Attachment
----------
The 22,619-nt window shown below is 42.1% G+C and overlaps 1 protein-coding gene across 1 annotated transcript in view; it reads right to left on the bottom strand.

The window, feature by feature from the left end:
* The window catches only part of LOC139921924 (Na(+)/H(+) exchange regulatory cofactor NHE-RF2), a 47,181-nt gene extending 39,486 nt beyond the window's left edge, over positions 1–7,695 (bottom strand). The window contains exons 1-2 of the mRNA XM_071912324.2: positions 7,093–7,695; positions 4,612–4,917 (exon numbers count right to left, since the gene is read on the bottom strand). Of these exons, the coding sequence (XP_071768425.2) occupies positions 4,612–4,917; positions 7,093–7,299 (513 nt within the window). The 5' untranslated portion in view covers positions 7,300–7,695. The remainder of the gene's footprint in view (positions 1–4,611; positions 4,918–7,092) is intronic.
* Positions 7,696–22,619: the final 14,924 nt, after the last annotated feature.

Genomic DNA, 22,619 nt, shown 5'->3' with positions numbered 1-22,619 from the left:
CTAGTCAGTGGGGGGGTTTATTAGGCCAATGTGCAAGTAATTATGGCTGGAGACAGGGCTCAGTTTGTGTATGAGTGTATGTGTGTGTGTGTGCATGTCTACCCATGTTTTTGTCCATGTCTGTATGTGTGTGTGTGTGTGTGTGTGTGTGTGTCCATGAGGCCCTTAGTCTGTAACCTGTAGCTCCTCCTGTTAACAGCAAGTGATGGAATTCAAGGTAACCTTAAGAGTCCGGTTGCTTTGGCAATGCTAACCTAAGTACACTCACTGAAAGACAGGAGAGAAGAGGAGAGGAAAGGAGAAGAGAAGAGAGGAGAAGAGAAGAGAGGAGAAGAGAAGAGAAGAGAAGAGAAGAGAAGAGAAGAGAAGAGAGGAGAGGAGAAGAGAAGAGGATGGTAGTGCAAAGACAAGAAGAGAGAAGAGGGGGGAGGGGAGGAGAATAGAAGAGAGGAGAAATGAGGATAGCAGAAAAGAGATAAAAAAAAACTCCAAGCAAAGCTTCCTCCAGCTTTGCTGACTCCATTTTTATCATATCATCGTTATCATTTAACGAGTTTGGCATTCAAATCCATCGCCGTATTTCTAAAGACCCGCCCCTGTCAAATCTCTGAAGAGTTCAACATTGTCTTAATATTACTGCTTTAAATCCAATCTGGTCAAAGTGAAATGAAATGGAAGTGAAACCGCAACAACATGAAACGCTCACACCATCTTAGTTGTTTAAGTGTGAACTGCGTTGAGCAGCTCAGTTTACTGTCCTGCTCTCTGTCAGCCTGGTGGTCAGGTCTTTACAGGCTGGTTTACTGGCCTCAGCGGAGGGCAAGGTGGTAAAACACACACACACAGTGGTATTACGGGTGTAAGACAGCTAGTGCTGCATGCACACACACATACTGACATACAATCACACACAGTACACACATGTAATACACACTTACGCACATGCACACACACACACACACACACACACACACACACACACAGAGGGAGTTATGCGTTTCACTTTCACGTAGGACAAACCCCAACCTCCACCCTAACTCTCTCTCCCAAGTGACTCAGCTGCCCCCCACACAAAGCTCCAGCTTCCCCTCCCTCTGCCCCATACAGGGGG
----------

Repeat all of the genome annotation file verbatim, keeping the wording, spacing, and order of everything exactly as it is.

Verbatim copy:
The 22,619-nt window shown below is 42.1% G+C and overlaps 1 protein-coding gene across 1 annotated transcript in view; it reads right to left on the bottom strand.

The window, feature by feature from the left end:
* The window catches only part of LOC139921924 (Na(+)/H(+) exchange regulatory cofactor NHE-RF2), a 47,181-nt gene extending 39,486 nt beyond the window's left edge, over positions 1–7,695 (bottom strand). The window contains exons 1-2 of the mRNA XM_071912324.2: positions 7,093–7,695; positions 4,612–4,917 (exon numbers count right to left, since the gene is read on the bottom strand). Of these exons, the coding sequence (XP_071768425.2) occupies positions 4,612–4,917; positions 7,093–7,299 (513 nt within the window). The 5' untranslated portion in view covers positions 7,300–7,695. The remainder of the gene's footprint in view (positions 1–4,611; positions 4,918–7,092) is intronic.
* Positions 7,696–22,619: the final 14,924 nt, after the last annotated feature.

Genomic DNA, 22,619 nt, shown 5'->3' with positions numbered 1-22,619 from the left:
CTAGTCAGTGGGGGGGTTTATTAGGCCAATGTGCAAGTAATTATGGCTGGAGACAGGGCTCAGTTTGTGTATGAGTGTATGTGTGTGTGTGTGCATGTCTACCCATGTTTTTGTCCATGTCTGTATGTGTGTGTGTGTGTGTGTGTGTGTGTGTCCATGAGGCCCTTAGTCTGTAACCTGTAGCTCCTCCTGTTAACAGCAAGTGATGGAATTCAAGGTAACCTTAAGAGTCCGGTTGCTTTGGCAATGCTAACCTAAGTACACTCACTGAAAGACAGGAGAGAAGAGGAGAGGAAAGGAGAAGAGAAGAGAGGAGAAGAGAAGAGAGGAGAAGAGAAGAGAAGAGAAGAGAAGAGAAGAGAAGAGAAGAGAGGAGAGGAGAAGAGAAGAGGATGGTAGTGCAAAGACAAGAAGAGAGAAGAGGGGGGAGGGGAGGAGAATAGAAGAGAGGAGAAATGAGGATAGCAGAAAAGAGATAAAAAAAAACTCCAAGCAAAGCTTCCTCCAGCTTTGCTGACTCCATTTTTATCATATCATCGTTATCATTTAACGAGTTTGGCATTCAAATCCATCGCCGTATTTCTAAAGACCCGCCCCTGTCAAATCTCTGAAGAGTTCAACATTGTCTTAATATTACTGCTTTAAATCCAATCTGGTCAAAGTGAAATGAAATGGAAGTGAAACCGCAACAACATGAAACGCTCACACCATCTTAGTTGTTTAAGTGTGAACTGCGTTGAGCAGCTCAGTTTACTGTCCTGCTCTCTGTCAGCCTGGTGGTCAGGTCTTTACAGGCTGGTTTACTGGCCTCAGCGGAGGGCAAGGTGGTAAAACACACACACACAGTGGTATTACGGGTGTAAGACAGCTAGTGCTGCATGCACACACACATACTGACATACAATCACACACAGTACACACATGTAATACACACTTACGCACATGCACACACACACACACACACACACACACACACACACACAGAGGGAGTTATGCGTTTCACTTTCACGTAGGACAAACCCCAACCTCCACCCTAACTCTCTCTCCCAAGTGACTCAGCTGCCCCCCACACAAAGCTCCAGCTTCCCCTCCCTCTGCCCCATACAGGGGG